mPower has shown that many older people are willing to embrace technology, if given the right level of support and especially if they can see the benefits of how it can improve their health and wellbeing.

Such was the case in Dumfries and Galloway where the mPower team led on a large trial of a digital application called ARMED, aimed at supporting older people to best self-manage their condition through improving their activity levels. 69 mPower beneficiaries, all aged over 65, took part in this trial and almost all found it of benefit to their health and wellbeing.

ARMED stands for Advanced Risk Remodelling for Early Detection. It is an innovative prevention and self-management certified medical device. It combines pioneering predictive analytics modelling with a wearable technology and health and social care data. The tool enables people to live independently and in their own homes and provides them with data about their health to allow them to make more informed and pro-active choices to increase their health and wellbeing. Data includes steps, sleep, heart-rate and other health and movement indicators. The tool’s data can also help health practitioners and clinicians with their decision making in identifying escalating patient risk and directing resources to the area of greatest need. There is a particular focus on the risk of falls and the aim is to reduce this risk.

Research shows that 34% of people aged over 65 are deemed to be at risk of having a fall. This rises to 45% of people over 80. The main reasons for this susceptibility to falls is a reduction in activity as people get older and muscle wastage. In Dumfries and Galloway 34 frail people aged 75 and over are admitted to Dumfries and Galloway Royal Infirmary each week.

The mPower team offered the 69 beneficiaries the opportunity to maintain or improve their activity levels by participating in the trial. It also gave them experience in how wearable technology may benefit them and help them understand their health better by getting feedback from ARMED. ARMED is used on a wrist device called Polar Ignite which measures health and fitness including metrics on activity and sleep patterns.

Initial planning was supported by a previous study within Dumfries and Galloway which suggested ARMED could play a role in managing an individual’s frailty and focusing on exercise and activity levels which can lead to the prevention of falls.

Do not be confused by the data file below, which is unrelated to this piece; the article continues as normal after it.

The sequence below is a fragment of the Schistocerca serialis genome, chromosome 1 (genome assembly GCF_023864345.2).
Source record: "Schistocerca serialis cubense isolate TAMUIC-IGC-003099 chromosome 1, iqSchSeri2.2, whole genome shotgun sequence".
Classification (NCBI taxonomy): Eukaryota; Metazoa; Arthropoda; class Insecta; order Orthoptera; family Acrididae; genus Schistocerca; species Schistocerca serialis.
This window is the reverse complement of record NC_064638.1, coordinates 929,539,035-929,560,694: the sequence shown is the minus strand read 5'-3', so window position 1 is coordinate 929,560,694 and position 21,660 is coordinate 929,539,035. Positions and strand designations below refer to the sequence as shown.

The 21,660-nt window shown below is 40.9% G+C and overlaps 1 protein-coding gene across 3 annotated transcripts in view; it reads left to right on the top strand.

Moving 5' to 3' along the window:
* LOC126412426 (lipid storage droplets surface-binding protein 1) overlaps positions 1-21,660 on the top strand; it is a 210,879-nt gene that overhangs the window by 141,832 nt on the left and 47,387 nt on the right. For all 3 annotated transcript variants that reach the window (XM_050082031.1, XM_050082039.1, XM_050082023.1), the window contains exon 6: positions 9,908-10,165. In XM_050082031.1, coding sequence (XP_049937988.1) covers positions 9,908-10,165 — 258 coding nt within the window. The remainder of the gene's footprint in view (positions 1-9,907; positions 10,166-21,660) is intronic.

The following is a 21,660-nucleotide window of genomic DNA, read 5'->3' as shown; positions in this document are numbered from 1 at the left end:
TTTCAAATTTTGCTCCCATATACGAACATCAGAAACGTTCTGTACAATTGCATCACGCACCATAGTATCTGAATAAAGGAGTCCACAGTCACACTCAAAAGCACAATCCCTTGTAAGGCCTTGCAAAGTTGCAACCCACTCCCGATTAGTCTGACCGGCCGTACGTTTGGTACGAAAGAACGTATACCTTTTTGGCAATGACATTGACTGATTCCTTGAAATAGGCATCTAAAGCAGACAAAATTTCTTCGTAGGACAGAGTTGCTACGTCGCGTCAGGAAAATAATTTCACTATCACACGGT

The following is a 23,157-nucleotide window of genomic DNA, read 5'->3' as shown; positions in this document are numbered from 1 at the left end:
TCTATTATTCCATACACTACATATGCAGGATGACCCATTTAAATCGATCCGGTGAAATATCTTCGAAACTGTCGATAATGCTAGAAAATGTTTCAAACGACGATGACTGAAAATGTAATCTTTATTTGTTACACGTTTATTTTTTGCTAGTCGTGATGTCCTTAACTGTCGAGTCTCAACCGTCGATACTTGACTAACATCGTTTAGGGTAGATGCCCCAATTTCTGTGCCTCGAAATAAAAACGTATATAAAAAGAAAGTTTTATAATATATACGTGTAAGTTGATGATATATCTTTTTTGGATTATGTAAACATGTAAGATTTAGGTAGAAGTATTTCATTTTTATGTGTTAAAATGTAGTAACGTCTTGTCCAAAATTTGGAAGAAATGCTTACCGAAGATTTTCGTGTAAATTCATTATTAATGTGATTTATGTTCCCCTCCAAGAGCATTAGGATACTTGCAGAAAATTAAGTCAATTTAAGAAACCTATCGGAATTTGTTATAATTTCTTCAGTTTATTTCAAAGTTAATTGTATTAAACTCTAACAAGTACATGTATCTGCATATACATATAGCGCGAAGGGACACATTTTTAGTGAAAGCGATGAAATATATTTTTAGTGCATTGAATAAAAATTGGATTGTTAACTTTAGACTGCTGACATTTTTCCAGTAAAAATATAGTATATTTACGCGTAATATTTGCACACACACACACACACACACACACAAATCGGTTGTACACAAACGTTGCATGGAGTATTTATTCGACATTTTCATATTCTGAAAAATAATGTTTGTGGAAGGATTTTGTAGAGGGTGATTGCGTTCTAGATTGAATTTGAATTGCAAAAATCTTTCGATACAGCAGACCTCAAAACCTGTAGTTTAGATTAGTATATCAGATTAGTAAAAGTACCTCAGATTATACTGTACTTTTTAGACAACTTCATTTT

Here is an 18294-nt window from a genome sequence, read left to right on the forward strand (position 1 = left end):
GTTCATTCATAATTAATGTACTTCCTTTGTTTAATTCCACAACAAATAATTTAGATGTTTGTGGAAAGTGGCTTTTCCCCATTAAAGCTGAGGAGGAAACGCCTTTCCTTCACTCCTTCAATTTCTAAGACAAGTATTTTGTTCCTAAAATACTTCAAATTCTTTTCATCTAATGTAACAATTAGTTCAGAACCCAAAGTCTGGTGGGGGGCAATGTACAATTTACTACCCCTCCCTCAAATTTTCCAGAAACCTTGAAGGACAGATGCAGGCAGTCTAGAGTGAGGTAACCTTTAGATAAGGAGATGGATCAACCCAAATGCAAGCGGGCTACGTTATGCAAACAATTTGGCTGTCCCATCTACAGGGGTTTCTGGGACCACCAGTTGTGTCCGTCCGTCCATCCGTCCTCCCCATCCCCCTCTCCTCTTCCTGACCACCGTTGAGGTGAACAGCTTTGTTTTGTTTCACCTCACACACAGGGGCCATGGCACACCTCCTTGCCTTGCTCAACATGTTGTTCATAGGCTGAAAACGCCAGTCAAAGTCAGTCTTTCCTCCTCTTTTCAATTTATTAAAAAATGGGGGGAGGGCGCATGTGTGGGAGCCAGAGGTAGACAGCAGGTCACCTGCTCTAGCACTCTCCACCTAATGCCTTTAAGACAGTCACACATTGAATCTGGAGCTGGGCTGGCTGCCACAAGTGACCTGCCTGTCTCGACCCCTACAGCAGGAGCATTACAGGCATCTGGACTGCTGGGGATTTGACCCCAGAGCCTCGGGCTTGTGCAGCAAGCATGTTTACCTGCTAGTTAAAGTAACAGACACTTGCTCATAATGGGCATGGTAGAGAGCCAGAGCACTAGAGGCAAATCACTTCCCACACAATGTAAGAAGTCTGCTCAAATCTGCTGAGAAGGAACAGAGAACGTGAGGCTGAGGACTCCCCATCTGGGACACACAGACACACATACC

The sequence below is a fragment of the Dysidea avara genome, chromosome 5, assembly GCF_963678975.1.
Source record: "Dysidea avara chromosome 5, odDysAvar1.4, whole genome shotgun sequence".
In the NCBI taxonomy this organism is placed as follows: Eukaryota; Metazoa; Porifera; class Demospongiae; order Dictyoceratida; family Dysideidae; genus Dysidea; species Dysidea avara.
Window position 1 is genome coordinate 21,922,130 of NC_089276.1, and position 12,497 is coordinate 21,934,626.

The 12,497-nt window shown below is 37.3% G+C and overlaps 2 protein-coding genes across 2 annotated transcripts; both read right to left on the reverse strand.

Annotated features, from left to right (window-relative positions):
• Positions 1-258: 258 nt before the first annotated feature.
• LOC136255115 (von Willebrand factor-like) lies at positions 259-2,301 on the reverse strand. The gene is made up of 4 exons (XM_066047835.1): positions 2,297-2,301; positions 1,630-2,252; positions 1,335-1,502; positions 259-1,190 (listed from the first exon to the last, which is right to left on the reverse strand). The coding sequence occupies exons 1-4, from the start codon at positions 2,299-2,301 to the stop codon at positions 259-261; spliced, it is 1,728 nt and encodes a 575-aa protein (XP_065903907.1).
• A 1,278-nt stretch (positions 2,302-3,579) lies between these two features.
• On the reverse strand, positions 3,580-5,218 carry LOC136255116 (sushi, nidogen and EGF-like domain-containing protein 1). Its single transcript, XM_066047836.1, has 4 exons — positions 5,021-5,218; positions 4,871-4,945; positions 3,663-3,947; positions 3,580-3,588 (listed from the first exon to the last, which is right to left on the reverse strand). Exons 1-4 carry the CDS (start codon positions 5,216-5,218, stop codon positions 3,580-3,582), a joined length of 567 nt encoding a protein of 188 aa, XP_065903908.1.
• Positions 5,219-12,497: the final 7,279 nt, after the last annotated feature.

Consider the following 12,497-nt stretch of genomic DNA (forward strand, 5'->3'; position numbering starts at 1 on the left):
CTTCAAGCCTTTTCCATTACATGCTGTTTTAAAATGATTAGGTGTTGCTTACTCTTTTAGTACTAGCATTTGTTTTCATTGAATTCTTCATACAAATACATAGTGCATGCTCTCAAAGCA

The aim in the trial was to test whether ARMED could achieve similar results in different settings where a level of care and support is provided. The trial approached and created a number of partnerships, with the aim of ensuring delivery could be co-produced and the technology could be used to fit each partner’s aims.  At the same time the trial further enhanced the project by including ongoing Health and Wellbeing support.

The trial with mPower beneficiaries took place across four settings:

  • Residential care
  • Telecare response service
  • STARS reablement service
  • Pulmonary Rehab

Beneficiaries within the reablement services and Pulmonary Rehab received weekly/fortnightly wellbeing calls from Community Navigators. On the calls they received coaching around the use of the ARMED smartwatch, but were also referred to other services. For example, one beneficiary was able to be paired with local volunteers to allow him to be supported to walk to a local cafe to see friends; another was able to get online through Connecting Scotland and then was supported to learn how to use the device.  

More generally, these check-ins and reviews offered beneficiaries the opportunity to be reviewed on a regular basis, with a particular focus placed on preventative measures being taken. For example, if someone was identified as high risk they could be referred back into STARS (local reablement service) for a review or for external support.  

Returns from the people who participated in the trial were exceptionally high. The main results were that:

  • People were more confident about living at home
  • They were more confident in using technology
  • They were more active and as a consequence their sleep was better
  • There was a massive drop in the number of people who had a fall since their last assessment

Initial findings suggest that if used as part of a wider continuity of care, such devices can play a crucial role in allowing older people to self manage, visibly see change for the better and enhance their conversations about their health or support needs with the people that matter to them. To do this they must be given support from the outset to use the device; understand the information produced, and then be given clear advice when they endeavour to use it to improve or maintain their health. 

However, Practitioners must consider a range of factors before introducing this technology – including whether the device is suitable in relation to an individual’s specific health conditions and if they and the people around them have the confidence and resources to support and to manage the general maintenance of the device, so that they may continue to produce useful information. 

One of the trial participants was Rosemary who is 80 years old. She took part in the trial and the ARMED app lifted her mood. She now moves more than she did in the past, she sleeps better and her legs are less swollen than beforehand. She found that the feedback given to her from the wrist device helped to make her feel better.

Also see the case study of Shirley Prahms using ARMED in Castle Douglas, Dumfries and Galloway.

All seven health authorities are now aware of ARMED and its success in Dumfries and Galloway Health Board and considering how it might help with fall prevention locally.